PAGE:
A solar term is a period of about two weeks and is based on the sun’s position in the zodiac. Solar terms form the traditional Chinese calendar system. The calendar follows the ancient Chinese belief that living in accordance with nature will enable one to live a harmonious life. This article series explores each of the year’s 24 solar terms, offering guidance on how to best navigate the season.
“Light Snow” (Nov. 22 through Dec. 6) is the second solar term of winter, and it is unlike any other, according to traditional Chinese wisdom. During this time, the yang energy from the sun moves toward the heavens, and the yin energy retreats deep into the earth.
At this time, a unique phenomenon unfolds in nature as yin and yang’s extreme separation creates a gap, and energy circulation stops. Symbolically, winter represents death.
As the fine snow starts to fall, winter deepens, like powdered sugar sprinkling onto cookies and cakes. This snow is often wet or mixed with rain. It’s light and melts easily. Some may find this type of snow very poetic; a scene that presents an atmosphere of serenity and purity.
In ancient China, during the time of Light Snow, if there was no snow, the farm owners would lay off their permanent staff, or send them away for a long break. This comes from their previous experience.
Because if the weather is still warm around this time, it is expected that next year the insects will be pretty vicious, and the harvest will be average.
Impact on People
Those who already suffer from depression may find it gets worse during this period of time.
Traditional Chinese Medicine believes in moderation, and suggests that we avoid the seven extreme emotions, as they affect one’s mood and harm health. These emotions are joy, anger, worry, thinking, grief, fear, and shock.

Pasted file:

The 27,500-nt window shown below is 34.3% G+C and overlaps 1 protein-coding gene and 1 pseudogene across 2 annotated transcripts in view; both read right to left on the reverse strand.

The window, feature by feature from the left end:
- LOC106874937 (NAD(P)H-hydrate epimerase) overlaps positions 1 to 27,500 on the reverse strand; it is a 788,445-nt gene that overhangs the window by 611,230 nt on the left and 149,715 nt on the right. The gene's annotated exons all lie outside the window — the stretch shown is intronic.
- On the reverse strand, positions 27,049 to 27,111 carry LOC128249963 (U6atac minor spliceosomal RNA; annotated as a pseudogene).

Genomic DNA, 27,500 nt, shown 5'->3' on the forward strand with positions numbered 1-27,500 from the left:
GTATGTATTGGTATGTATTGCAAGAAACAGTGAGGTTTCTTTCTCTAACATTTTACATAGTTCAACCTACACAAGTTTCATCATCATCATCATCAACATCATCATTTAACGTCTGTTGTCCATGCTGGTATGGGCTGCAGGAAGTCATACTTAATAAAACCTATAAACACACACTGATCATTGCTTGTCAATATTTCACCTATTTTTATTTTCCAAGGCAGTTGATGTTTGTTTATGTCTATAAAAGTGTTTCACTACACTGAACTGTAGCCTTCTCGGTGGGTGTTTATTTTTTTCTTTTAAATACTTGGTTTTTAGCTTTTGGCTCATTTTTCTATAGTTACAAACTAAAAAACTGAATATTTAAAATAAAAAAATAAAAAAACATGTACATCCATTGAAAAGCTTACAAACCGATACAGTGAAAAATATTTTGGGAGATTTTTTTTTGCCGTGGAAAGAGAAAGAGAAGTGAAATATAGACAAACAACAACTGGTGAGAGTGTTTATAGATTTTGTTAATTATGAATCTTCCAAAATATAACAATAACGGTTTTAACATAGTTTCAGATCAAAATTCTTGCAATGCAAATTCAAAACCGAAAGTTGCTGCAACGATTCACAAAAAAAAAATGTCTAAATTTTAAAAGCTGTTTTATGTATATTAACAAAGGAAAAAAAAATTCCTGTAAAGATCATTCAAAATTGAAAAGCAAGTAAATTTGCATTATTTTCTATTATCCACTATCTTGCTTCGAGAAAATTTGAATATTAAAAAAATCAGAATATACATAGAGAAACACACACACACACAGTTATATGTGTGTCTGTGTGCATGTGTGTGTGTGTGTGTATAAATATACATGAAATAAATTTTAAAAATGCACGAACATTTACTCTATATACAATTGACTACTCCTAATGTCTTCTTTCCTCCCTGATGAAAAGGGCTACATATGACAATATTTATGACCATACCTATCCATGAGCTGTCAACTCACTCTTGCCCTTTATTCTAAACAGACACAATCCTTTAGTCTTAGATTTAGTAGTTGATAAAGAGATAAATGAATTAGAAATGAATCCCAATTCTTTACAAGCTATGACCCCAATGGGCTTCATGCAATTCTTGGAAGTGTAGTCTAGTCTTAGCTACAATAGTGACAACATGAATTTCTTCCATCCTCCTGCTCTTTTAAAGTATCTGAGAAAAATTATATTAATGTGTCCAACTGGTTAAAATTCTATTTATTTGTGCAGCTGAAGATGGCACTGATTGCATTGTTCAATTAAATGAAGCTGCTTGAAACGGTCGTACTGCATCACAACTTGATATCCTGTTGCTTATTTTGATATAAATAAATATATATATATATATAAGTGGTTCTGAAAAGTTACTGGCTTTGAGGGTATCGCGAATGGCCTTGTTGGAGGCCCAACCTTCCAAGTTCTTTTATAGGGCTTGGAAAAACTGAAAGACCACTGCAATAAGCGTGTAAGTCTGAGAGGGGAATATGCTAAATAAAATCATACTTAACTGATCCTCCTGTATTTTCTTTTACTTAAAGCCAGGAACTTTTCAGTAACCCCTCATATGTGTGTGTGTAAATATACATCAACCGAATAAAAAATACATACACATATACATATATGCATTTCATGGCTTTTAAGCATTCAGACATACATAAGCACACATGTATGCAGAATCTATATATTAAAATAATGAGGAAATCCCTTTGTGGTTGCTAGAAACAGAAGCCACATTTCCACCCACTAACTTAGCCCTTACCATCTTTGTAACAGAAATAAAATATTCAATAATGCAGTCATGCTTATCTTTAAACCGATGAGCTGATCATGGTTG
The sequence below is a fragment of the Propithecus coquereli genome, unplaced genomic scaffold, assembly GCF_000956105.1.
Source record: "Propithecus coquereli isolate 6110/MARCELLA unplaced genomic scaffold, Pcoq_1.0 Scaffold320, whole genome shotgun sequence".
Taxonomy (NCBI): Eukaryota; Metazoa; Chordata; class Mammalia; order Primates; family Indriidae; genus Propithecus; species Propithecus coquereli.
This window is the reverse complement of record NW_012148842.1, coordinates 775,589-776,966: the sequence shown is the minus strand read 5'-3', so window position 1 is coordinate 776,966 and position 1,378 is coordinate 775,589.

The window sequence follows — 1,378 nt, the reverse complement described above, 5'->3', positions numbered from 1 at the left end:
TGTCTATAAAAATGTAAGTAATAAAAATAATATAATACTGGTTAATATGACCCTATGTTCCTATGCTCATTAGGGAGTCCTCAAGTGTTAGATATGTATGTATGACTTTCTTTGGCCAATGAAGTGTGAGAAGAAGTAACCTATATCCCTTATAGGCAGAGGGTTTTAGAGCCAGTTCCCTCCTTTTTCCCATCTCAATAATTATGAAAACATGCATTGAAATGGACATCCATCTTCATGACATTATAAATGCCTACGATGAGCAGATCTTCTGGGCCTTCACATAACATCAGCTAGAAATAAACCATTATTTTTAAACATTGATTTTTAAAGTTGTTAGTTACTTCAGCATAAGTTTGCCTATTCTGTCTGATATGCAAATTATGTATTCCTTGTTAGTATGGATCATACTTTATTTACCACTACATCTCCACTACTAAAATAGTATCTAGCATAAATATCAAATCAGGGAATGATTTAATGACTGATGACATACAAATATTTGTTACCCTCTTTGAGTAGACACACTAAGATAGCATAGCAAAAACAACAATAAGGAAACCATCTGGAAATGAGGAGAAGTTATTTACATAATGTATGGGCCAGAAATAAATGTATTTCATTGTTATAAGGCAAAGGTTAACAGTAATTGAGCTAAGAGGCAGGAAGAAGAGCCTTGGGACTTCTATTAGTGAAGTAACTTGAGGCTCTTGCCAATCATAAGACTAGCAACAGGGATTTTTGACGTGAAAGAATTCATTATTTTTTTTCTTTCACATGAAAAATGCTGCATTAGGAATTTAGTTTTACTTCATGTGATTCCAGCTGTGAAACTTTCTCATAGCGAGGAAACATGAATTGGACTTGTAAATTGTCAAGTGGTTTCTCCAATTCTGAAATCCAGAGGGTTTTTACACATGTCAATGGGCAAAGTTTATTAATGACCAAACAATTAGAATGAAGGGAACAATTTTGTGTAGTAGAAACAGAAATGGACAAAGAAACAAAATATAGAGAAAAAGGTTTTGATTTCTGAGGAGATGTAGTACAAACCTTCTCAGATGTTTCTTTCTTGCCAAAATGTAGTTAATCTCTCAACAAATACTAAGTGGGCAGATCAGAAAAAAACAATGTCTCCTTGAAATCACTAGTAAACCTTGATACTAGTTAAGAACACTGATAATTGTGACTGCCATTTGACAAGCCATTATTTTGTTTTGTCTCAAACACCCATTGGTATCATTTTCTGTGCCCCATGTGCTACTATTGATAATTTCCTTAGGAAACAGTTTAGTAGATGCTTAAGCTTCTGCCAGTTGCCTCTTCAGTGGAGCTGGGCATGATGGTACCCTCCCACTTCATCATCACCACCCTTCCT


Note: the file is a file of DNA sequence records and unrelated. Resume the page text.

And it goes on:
Dr. Shang Wu, from the Qing Dynasty, recommends we appreciate beautiful flowers if we are stuck in emotions. Music can also help dissolve one’s worries.
This is indeed very helpful advice.
5 Tips to Live in Harmony With ‘Light Snow’
- Sit on a chair. Lift your feet off the ground and knock your feet together 12 times.
- Soak your feet in warm water before going to bed.
- Go to bed early, and get up late to preserve yang energy.
- Wear a turtleneck or a scarf to protect the neck area.
- Cover up your waist and lower back with clothing made with natural fibers, such as cashmere, wool, silk, or a cotton blend.
This is the perfect time to make preserved meat and vegetables.
A traditional recipe is to make a spice rub from ground peppercorns, anise, fennel, clove, cinnamon, and sea salt. Cover the meat with the spices and store it inside a clay pot for 15 days in the fridge to avoid bacteria growth. Next, hang the preserved meat in a cold and airy area for 3 to 7 days. Finally, use peanut shells or cypress branches to smoke the meat until it is nicely dry and well preserved.
Warm milk tea is excellent to repel the winter chill. Enjoy it with nuts or a ginger biscuit. Warm fruit wines are also great. It is wonderful if you add in goji berries or preserved fruits before heating. Just a little bit is enough, and be careful not to drink too much. Some may find it pleasant to add cinnamon bark powder and honey to sweeten the heart.
Bean soups, such as kidney beans, red beans, white beans, soybeans, or peanuts with ginger root, are delicious and help one to feel joyful during cold days.
Slow cookers or clay pots are the best tools for slow winter cooking. Ginger is also excellent. The warming powers of ginger and cinnamon are especially helpful to push excess humidity out from inside our bodies. Those who don’t enjoy ginger can use coconut milk and cinnamon instead.
Helpful foods for this time include banana, carrot, citrus, pumpkin, shiitake mushrooms, truffles, black beans, cashew nuts, black sesame seeds, tomatoes, celery, and walnuts.
Seasonal Essential Oils
Adding seasonal oils to bathwater, warm foot baths, or in oil burners, can help to create balance during this season. Essential oils of bergamot, orange, mandarin, lemon, ginger, cinnamon, rose, lemon balm, verbena, and galanga are all good.
Epoch Times contributor Moreen Liao is a descendant of four generations of traditional Chinese medicine doctors. She is also a certified aromatherapist, former dean of the New Directions Institute of Natural Therapies in Sydney, and the founder of Ausganica, a certified organic cosmetic brand. Visit ausganica.com.au